Local bankruptcy filings drop 35%

May 4, 2021

Sacramento Business Journal

Downey Brand partner and financial restructuring and commercial attorney Jamie Dreher was interviewed for this Sacramento Business Journal article related to the decrease in local bankruptcy filings over the last year. Jamie helps clarify as to why this was the case and explains why struggling businesses and non-businesses were more likely to permanently close than file for bankruptcy.

Read the full article below, or subscribers can view the article on the Sacramento Business Journal’s website.

By Renata Geraldo, Data Reporter, Sacramento Business Journal

New local bankruptcy filings dropped 35.2%, despite high rates of business closures and unemployment, in the 12-month period ending March 31.

Despite high rates of business closures and unemployment in a pandemic year, local bankruptcy filings dropped 35.2% in the 12-month period ending March 31.

Both non-business and business filings declined in the U.S. Bankruptcy Court for the Eastern District of California, which includes the four-county Sacramento area. According to the Administrative Office of the U.S. Courts, new filings fell in all federal courts. But the decline in the Eastern District of California was slightly less than the national decrease of 38.1%.

Sacramento, El Dorado, Placer and Yolo counties registered a total of 2,867 new bankruptcy filings during the 12-month period. Out of those, 3.94% were business filings and 96.06% were non-business. Consumer filings normally make up the most bankruptcy filings, said Jamie Dreher, a partner at Sacramento-based law firm Downey Brand LLP, but businesses and non-businesses were largely able to stay out of bankruptcy because of relief funds, eviction moratoriums and delays in state court dockets.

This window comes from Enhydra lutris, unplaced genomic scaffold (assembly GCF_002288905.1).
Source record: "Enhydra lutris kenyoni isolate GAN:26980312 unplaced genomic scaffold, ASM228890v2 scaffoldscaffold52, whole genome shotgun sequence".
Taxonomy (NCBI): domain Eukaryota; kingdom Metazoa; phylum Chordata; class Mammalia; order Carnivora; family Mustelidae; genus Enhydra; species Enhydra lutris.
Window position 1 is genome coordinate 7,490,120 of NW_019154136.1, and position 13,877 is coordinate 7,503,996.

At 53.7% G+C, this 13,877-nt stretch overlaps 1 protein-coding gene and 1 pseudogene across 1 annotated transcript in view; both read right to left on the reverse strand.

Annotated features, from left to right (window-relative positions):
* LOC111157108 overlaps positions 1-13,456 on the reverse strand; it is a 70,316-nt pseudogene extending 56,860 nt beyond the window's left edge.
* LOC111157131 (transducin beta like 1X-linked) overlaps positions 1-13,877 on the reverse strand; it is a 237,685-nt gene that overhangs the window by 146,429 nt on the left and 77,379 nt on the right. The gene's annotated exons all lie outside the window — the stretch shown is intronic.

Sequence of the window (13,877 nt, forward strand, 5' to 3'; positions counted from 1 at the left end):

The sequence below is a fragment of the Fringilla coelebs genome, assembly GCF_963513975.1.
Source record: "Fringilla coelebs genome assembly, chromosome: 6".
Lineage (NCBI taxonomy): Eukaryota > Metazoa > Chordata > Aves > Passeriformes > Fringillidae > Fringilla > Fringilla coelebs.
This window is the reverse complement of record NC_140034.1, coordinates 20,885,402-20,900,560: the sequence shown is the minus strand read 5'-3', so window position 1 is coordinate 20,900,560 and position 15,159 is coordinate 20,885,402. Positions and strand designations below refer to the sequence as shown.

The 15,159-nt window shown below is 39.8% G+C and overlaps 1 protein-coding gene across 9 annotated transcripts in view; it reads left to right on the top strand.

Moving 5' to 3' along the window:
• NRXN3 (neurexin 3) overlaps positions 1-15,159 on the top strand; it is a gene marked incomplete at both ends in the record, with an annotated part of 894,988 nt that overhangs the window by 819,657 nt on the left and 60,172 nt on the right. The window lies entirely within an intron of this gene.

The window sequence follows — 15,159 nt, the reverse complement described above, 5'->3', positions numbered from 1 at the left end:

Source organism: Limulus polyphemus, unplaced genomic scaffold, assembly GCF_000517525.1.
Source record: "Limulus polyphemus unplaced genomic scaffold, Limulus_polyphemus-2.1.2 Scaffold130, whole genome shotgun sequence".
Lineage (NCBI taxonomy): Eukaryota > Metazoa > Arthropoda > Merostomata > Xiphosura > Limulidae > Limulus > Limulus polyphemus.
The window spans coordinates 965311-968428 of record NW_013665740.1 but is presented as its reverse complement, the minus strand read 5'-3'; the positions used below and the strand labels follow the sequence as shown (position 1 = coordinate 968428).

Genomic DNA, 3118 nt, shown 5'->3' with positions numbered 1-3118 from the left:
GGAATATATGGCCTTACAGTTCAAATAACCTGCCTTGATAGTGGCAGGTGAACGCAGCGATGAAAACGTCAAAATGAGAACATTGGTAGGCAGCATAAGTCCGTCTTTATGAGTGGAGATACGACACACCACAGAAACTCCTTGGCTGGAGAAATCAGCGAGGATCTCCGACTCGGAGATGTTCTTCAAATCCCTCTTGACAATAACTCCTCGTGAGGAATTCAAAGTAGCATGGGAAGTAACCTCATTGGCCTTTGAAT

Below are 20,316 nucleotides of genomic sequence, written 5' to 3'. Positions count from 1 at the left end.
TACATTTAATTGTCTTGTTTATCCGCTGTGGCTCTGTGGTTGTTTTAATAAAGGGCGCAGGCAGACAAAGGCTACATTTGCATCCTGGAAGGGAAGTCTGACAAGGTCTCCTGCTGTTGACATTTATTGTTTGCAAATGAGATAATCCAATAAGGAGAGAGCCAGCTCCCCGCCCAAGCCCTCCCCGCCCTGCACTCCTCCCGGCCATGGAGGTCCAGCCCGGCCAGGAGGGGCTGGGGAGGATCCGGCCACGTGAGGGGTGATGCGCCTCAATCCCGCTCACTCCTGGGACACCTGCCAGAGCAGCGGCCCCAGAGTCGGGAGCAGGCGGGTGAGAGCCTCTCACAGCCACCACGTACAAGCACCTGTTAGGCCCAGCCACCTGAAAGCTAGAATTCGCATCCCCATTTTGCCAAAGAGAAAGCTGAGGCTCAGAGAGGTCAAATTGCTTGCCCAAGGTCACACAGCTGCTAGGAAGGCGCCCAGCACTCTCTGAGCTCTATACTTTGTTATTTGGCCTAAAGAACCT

The Paycheck Protection Program and small business grants helped some local businesses stay afloat, Dreher said.

And those that still struggled were more likely to permanently close than file for bankruptcy. Bankruptcy cases take time, effort and money, and if a business is not earning revenue, has no customers and is under a government-ordered shutdown, “there’s not much it can do for them,” Dreher said.

Along with government relief programs, delays in state courts contributed to the drop in new bankruptcy filings, said Bret Rossi, senior counsel of Sacramento-based law firm Kronick Moskovitz Tiedemann & Girard. When courts closed because of the pandemic, lawsuits and other court activities were delayed. State court actions such as asset liquidations and evictions often feed into the bankruptcy system.

Along with the state court delays, the federal and state governments set moratoriums on evictions. With fewer evictions, fewer people had to declare bankruptcy to protect their assets or reorganize debt, Rossi said.

“You’re not seeing a lot of pressure to put people into a bankruptcy situation, so they’re not filing,” he said.

Economies are set to reopen this year, including California’s on June 15. While that means more businesses restarting operations and more job availability, bankruptcy filings might also increase soon, Rossi said. “I think we’re starting to see that come to an end.”

Except for the recently announced federal American Rescue Plan, which will provide $1,400 per-person checks to households, many relief programs have ended or now have ending dates. The PPP is set to end this month and the end of the eviction moratorium is set for June.

“We do anticipate that this trend will go away when the government support starts going away and the courts start getting back to normal and you start seeing more and more evictions filed, unlawful detainers filed, foreclosures on mortgages that haven’t been paid if that’s held in advance,” Rossi said. “That’s where we see the pressure coming — when the government support starts waning.”